I am new to this forumn, have just figured out how to use it. So forgive me me if someone has asked already.
I am teaching myself how to compose music. Any hints for books, I'm looking for more things like the W. Russo book "Composing Music, a new approach" that has assignments and tasks and everything. Am particualrly trying to learn how to write Baroque and Classical styles, for instance for strings? Sort of on the practical/beginning level. Oh yes, I have also read the ochestration books by, for instance Piston and Kennan, is the orchestration workbook by adler any good?
I am teaching myself how to compose music. Any hints for books, I'm looking for more things like the W. Russo book "Composing Music, a new approach" that has assignments and tasks and everything. Am particualrly trying to learn how to write Baroque and Classical styles, for instance for strings? Sort of on the practical/beginning level.
Most composition books describe the building blocks for composing music, but not much about writing in a certain classical style or writing large scale pieces (such as symphonies).
For everything besides the building blocks, you just have to listen to existing music in which style you want to compose and study the scores. Find out how it is build, what the style elements are, etc.
Although the book title seems to suggest that it is mainly directed at serious classical music listeners, composers may also find it very useful. The book describes many classical styles, variations, etc, with musical fragments (on the CDs) and score fragments (in the book).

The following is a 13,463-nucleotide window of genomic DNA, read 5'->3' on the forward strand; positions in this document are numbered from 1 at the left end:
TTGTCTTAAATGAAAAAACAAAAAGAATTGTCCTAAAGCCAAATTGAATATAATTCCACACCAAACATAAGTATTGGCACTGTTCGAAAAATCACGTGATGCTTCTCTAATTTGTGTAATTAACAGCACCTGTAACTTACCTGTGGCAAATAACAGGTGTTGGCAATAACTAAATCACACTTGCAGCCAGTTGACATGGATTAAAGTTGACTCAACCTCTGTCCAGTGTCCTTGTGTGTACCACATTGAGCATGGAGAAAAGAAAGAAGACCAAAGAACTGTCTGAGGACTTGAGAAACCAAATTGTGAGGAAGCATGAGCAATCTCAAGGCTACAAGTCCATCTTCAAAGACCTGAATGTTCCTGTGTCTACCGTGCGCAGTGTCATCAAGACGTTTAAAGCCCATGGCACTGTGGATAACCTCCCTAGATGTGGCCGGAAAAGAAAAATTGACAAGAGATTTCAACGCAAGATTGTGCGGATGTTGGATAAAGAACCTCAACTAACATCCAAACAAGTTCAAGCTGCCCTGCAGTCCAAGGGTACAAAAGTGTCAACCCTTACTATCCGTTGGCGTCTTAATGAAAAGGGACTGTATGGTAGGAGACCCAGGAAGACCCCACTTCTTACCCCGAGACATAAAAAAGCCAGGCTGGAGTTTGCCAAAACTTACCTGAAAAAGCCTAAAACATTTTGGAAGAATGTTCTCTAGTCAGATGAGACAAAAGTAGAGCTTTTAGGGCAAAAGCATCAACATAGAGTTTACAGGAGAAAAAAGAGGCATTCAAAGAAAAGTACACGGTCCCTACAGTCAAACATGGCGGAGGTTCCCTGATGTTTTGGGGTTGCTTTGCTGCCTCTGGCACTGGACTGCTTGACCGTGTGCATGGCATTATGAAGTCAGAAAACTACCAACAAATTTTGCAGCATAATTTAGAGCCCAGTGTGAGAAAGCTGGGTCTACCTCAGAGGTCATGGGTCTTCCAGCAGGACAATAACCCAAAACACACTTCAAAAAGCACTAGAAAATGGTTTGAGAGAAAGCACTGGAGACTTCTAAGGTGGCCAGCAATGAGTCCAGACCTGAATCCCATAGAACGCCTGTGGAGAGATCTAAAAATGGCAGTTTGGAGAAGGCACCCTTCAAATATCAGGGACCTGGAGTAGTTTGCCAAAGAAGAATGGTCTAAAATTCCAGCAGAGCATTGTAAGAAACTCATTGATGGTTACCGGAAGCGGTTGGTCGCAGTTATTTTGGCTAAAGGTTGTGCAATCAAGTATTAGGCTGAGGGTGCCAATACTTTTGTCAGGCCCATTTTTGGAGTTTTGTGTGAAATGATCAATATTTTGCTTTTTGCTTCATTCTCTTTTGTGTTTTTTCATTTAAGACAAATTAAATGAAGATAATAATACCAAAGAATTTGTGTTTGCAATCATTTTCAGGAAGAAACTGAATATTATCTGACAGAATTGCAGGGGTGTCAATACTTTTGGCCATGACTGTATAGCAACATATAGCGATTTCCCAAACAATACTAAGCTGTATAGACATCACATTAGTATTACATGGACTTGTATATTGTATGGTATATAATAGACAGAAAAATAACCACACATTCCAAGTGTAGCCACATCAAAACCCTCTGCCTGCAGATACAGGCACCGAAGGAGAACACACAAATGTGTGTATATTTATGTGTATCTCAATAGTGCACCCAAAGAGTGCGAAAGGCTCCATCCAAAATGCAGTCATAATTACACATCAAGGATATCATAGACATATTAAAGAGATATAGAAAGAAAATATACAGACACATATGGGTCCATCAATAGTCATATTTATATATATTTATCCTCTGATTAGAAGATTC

If you buy it, I would recommend also to buy the accomponing 2 or 4 CD set (not included with the book).
Copied from one of my earlier posts:
When I listen to many classical / orchestral pieces, I am often impressed in how it sounds and flows. Then I get discouraged, thinking I will never be able to make such a piece of music. So much is going on in those pieces that it seems like an enormous amount of work to write it ...
The trick however seems that although a large amount of musical things may happen during a long piece, many classical pieces are often based on a rather limited number of musical ideas like motifs and themes. These ideas are repeated often during a piece, but transformed, varied and sometimes changed beyond recognition (melodical, rhytmical, orchestration).
The book "Melody in Songwriting" of "Jack Perricone" is one of the many books which describes how you can transform motifs to create longer melodies and phrases:
Personally, I find Elgar's "Enigma Variations" (Op. 36) a really beautifull example of how to make variations on one basic theme. The piece consists of 15 sub-pieces of 30 seconds to a few minutes each. Although the motif reoccurs in each of these sub-pieces, each of the sub-pieces has its own unique character and sounds really different from the other sub-pieces.
I highly recommend listening to the "discovering music" radio program of the BBC about "Elgar - Enigma Variations". You can listen to it over the internet! In this radio program you can hear many fragments of the piece and many variations of the theme are pointed out by the presenter.
from one thing to a third, anybody have any useful books fror ableton live or cubasis/cubase that is more than just a repeat of what are in the manual? I know HOW to do things, why I would want to is a different bundle of fish...